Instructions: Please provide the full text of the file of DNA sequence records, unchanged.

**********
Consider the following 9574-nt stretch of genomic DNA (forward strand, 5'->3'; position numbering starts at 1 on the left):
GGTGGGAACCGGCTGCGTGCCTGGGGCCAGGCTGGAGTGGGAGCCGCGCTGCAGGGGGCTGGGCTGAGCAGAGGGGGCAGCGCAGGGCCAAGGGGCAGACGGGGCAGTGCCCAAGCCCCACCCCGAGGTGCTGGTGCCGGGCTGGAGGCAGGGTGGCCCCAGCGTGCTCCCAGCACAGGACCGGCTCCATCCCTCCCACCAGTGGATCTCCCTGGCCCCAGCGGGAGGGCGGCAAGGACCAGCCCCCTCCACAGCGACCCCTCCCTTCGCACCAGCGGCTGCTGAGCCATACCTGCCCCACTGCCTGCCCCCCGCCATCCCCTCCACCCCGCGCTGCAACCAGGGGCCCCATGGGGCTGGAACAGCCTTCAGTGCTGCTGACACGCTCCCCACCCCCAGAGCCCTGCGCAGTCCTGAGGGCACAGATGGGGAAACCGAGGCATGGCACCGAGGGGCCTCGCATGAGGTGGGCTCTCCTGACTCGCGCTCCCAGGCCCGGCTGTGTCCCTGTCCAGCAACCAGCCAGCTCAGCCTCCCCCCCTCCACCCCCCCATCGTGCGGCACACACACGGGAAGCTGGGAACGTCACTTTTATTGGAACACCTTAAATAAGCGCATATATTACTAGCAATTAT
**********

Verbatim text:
Consider the following 9574-nt stretch of genomic DNA (forward strand, 5'->3'; position numbering starts at 1 on the left):
GGTGGGAACCGGCTGCGTGCCTGGGGCCAGGCTGGAGTGGGAGCCGCGCTGCAGGGGGCTGGGCTGAGCAGAGGGGGCAGCGCAGGGCCAAGGGGCAGACGGGGCAGTGCCCAAGCCCCACCCCGAGGTGCTGGTGCCGGGCTGGAGGCAGGGTGGCCCCAGCGTGCTCCCAGCACAGGACCGGCTCCATCCCTCCCACCAGTGGATCTCCCTGGCCCCAGCGGGAGGGCGGCAAGGACCAGCCCCCTCCACAGCGACCCCTCCCTTCGCACCAGCGGCTGCTGAGCCATACCTGCCCCACTGCCTGCCCCCCGCCATCCCCTCCACCCCGCGCTGCAACCAGGGGCCCCATGGGGCTGGAACAGCCTTCAGTGCTGCTGACACGCTCCCCACCCCCAGAGCCCTGCGCAGTCCTGAGGGCACAGATGGGGAAACCGAGGCATGGCACCGAGGGGCCTCGCATGAGGTGGGCTCTCCTGACTCGCGCTCCCAGGCCCGGCTGTGTCCCTGTCCAGCAACCAGCCAGCTCAGCCTCCCCCCCTCCACCCCCCCATCGTGCGGCACACACACGGGAAGCTGGGAACGTCACTTTTATTGGAACACCTTAAATAAGCGCATATATTACTAGCAATTAT